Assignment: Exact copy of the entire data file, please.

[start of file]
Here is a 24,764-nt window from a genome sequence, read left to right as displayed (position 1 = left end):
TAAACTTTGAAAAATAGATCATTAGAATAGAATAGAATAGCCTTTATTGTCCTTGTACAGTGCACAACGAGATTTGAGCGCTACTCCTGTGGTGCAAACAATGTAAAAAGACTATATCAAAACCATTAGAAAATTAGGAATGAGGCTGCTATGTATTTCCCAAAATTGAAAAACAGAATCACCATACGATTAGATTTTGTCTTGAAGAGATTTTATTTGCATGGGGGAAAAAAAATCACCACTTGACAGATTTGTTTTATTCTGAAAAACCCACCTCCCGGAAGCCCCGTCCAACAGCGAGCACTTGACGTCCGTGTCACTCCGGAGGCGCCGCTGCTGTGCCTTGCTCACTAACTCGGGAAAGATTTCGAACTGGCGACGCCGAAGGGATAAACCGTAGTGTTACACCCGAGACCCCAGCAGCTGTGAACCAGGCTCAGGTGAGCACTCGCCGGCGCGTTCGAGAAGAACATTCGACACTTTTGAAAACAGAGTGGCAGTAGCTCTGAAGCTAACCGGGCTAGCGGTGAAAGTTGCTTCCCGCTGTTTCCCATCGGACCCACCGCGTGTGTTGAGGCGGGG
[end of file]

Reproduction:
Here is a 24,764-nt window from a genome sequence, read left to right as displayed (position 1 = left end):
TAAACTTTGAAAAATAGATCATTAGAATAGAATAGAATAGCCTTTATTGTCCTTGTACAGTGCACAACGAGATTTGAGCGCTACTCCTGTGGTGCAAACAATGTAAAAAGACTATATCAAAACCATTAGAAAATTAGGAATGAGGCTGCTATGTATTTCCCAAAATTGAAAAACAGAATCACCATACGATTAGATTTTGTCTTGAAGAGATTTTATTTGCATGGGGGAAAAAAAATCACCACTTGACAGATTTGTTTTATTCTGAAAAACCCACCTCCCGGAAGCCCCGTCCAACAGCGAGCACTTGACGTCCGTGTCACTCCGGAGGCGCCGCTGCTGTGCCTTGCTCACTAACTCGGGAAAGATTTCGAACTGGCGACGCCGAAGGGATAAACCGTAGTGTTACACCCGAGACCCCAGCAGCTGTGAACCAGGCTCAGGTGAGCACTCGCCGGCGCGTTCGAGAAGAACATTCGACACTTTTGAAAACAGAGTGGCAGTAGCTCTGAAGCTAACCGGGCTAGCGGTGAAAGTTGCTTCCCGCTGTTTCCCATCGGACCCACCGCGTGTGTTGAGGCGGGG